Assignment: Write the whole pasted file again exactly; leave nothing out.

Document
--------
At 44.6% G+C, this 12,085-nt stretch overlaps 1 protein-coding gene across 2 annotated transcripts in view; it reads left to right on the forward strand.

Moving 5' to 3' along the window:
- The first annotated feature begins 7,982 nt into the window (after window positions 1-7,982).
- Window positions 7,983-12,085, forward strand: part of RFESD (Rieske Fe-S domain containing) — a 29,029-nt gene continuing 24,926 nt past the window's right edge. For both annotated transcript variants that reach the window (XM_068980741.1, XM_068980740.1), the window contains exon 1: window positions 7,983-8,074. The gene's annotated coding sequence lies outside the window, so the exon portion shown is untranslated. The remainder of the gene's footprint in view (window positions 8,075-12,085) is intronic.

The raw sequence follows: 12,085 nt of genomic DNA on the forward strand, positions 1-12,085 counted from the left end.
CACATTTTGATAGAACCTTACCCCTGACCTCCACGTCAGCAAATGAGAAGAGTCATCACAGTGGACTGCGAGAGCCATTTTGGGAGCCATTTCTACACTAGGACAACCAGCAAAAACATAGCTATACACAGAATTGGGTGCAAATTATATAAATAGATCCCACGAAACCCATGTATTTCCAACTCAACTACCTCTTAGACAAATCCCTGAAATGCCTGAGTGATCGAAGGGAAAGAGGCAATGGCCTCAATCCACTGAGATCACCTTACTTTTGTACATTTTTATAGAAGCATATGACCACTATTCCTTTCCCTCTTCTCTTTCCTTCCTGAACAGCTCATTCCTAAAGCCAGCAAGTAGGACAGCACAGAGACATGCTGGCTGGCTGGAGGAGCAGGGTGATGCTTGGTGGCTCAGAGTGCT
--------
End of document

At 44.6% G+C, this 12,085-nt stretch overlaps 1 protein-coding gene across 2 annotated transcripts in view; it reads left to right on the forward strand.

Moving 5' to 3' along the window:
- The first annotated feature begins 7,982 nt into the window (after window positions 1-7,982).
- Window positions 7,983-12,085, forward strand: part of RFESD (Rieske Fe-S domain containing) — a 29,029-nt gene continuing 24,926 nt past the window's right edge. For both annotated transcript variants that reach the window (XM_068980741.1, XM_068980740.1), the window contains exon 1: window positions 7,983-8,074. The gene's annotated coding sequence lies outside the window, so the exon portion shown is untranslated. The remainder of the gene's footprint in view (window positions 8,075-12,085) is intronic.

The raw sequence follows: 12,085 nt of genomic DNA on the forward strand, positions 1-12,085 counted from the left end.
CACATTTTGATAGAACCTTACCCCTGACCTCCACGTCAGCAAATGAGAAGAGTCATCACAGTGGACTGCGAGAGCCATTTTGGGAGCCATTTCTACACTAGGACAACCAGCAAAAACATAGCTATACACAGAATTGGGTGCAAATTATATAAATAGATCCCACGAAACCCATGTATTTCCAACTCAACTACCTCTTAGACAAATCCCTGAAATGCCTGAGTGATCGAAGGGAAAGAGGCAATGGCCTCAATCCACTGAGATCACCTTACTTTTGTACATTTTTATAGAAGCATATGACCACTATTCCTTTCCCTCTTCTCTTTCCTTCCTGAACAGCTCATTCCTAAAGCCAGCAAGTAGGACAGCACAGAGACATGCTGGCTGGCTGGAGGAGCAGGGTGATGCTTGGTGGCTCAGAGTGCT